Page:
[Dshield] RE: RESOLUTION: Am I being used for DOS or something worse

Smith, Donald Donald.Smith at qwest.com
Thu Jul 11 16:37:26 GMT 2002

I am interested in the packets.
This type of ddos is called a distributed reflector ddos.

Is a good link for Vern Paxsons paper on reflector ddos attacks.

Donald.Smith at qwest.com GCIA
QIS/WWN Security
303-226-9939 Office
720-320-1537 cell

> -----Original Message-----
> From: Tim Rushing [mailto:dshield at threenorth.com]
> Sent: Thursday, July 11, 2002 10:24 AM
> To: intrusions at incidents.org; list at dshield.org
> Subject: RESOLUTION: Am I being used for DOS or something worse
> I'd like to start by thanking everyone for the many on and off list 
> suggestions and offers to help.
> I thought I would report back with the results of my 
> investigation.  Quick 
> re-cap, I wrote in panicked because my dedicated server had 
> initiated a 
> restart as I was investigating a rather odd series of SYN 
> packets that did 
> not respond to my SYN/ACK from dios.net.  In the course of 
> investigation, I 
> had used ipchains to close off this machine from almost all 
> IP traffic.
> The reset does appear to have been initiated by my hosting 
> company when my 
> closing down of the machine caused it to appear as if it were 
> down to their 
> monitoring system.  Dios.net and associated networks in 
> and 
> were under a large DDOS at the time.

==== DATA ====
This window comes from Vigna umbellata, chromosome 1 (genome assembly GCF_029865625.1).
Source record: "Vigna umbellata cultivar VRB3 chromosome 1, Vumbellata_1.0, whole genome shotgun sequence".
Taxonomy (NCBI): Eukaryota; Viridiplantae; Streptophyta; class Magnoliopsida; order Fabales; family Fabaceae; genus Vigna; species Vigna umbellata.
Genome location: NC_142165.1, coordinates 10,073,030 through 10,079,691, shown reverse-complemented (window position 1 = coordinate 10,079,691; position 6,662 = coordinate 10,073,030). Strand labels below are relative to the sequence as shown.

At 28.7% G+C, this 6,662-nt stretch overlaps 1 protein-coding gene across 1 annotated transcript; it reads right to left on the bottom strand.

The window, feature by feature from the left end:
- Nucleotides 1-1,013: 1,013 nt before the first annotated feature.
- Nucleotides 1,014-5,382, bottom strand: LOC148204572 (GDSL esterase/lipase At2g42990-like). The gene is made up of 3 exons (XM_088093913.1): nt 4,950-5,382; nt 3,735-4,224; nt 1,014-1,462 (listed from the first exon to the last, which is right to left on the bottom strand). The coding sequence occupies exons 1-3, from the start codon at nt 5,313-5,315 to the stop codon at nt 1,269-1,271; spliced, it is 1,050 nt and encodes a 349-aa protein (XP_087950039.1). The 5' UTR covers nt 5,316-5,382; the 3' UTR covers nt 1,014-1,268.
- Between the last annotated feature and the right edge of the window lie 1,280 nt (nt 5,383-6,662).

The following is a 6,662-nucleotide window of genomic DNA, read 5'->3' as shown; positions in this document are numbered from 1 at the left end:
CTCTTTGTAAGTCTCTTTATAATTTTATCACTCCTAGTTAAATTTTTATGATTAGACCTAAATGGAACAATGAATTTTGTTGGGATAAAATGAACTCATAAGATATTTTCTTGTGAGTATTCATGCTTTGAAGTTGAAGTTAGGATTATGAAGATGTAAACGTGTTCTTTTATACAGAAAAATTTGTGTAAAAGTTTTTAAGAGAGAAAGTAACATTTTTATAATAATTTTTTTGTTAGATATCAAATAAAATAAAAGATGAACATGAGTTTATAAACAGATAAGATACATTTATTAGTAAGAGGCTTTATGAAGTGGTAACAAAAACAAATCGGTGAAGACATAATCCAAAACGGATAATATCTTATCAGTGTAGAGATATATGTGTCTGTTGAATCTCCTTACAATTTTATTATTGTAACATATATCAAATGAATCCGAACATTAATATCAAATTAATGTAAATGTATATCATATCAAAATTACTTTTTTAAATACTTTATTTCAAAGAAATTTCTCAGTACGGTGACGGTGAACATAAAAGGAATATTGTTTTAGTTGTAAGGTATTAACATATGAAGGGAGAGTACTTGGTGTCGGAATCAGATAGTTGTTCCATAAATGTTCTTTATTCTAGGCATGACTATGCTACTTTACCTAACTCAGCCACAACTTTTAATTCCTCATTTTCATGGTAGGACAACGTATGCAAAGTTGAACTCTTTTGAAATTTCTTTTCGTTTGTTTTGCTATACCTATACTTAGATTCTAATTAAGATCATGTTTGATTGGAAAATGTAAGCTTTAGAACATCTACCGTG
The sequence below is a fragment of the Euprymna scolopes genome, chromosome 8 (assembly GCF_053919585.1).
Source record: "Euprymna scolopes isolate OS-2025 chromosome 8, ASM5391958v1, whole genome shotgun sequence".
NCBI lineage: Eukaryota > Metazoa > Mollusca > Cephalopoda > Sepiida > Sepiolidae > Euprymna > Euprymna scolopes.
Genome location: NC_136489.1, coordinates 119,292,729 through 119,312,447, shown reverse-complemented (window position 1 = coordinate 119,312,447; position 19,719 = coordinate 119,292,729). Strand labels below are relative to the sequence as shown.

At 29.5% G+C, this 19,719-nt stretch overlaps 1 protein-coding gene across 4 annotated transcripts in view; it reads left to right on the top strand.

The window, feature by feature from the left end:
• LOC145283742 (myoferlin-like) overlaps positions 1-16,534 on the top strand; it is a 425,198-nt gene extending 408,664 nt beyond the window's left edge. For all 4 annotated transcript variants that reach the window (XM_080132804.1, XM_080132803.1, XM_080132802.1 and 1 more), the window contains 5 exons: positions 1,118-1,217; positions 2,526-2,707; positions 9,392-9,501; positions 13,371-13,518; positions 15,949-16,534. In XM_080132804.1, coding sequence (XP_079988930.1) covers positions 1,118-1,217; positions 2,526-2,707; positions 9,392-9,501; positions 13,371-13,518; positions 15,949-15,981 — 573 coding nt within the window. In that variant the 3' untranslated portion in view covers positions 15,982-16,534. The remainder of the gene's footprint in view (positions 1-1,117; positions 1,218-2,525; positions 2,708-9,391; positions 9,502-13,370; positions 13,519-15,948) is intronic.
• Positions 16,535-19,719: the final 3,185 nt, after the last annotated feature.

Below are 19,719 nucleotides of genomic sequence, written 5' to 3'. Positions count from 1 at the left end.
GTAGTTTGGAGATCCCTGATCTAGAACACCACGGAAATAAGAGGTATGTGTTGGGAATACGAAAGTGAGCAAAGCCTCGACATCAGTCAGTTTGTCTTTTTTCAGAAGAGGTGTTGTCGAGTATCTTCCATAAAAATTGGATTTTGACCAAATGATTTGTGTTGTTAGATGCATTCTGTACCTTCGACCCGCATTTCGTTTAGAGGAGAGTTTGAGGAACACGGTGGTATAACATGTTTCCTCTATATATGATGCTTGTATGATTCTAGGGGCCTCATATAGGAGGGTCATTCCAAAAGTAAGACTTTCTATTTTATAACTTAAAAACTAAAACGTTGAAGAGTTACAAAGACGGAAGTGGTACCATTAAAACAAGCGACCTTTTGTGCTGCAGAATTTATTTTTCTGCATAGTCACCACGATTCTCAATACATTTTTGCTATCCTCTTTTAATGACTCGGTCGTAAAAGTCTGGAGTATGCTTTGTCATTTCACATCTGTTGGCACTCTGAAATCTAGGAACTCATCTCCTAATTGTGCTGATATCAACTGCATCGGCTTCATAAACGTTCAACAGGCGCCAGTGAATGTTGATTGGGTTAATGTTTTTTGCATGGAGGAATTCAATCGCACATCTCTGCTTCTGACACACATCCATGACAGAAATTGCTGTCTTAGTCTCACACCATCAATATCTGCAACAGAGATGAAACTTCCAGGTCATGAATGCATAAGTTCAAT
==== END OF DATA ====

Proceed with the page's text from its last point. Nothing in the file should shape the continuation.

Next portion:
> Whoever the attackers were, it appears that they were using 
> me to multiply 
> and obfuscate their attack.  They were spoofing SYN packets from the 
> machines under attack, which resulted in my machine sending back 8 
> SYN/ACK's for every SYN packet received.  They appeared to be 
> attacking 
> different machines within the network, but some of the SYN 
> packets appeared 
> to be from the broadcast network address
> It looks as though wherever these packets were coming from, they were 
> sending each of my ip's a single SYN packet roughly every 40 
> - 60 seconds, 
> so the load on me was negligient and probably light enough 
> that I would 
> have done little even if I had been alerted by any automated warning 
> systems, which I was not.
> I've never bothered to install SNORT because I'm an all but 
> non-existent 
> target, this is not even close to a mission critical machine, 
> I'm zealous 
> about keeping up on patches and not running much on the 
> system in question 
> but what I need.  However, it disturbs me that the only 
> reason I caught 
> this was that I happened to run a netstat at the appropriate 
> time.  Would 
> SNORT or any other tools detect incomplete tcp handshakes 
> without putting 
> too much of a load on a very small underpowered system?
> I have some full packet captures, if anyone is interested.
>          ---Tim Rushing

More information about the list mailing list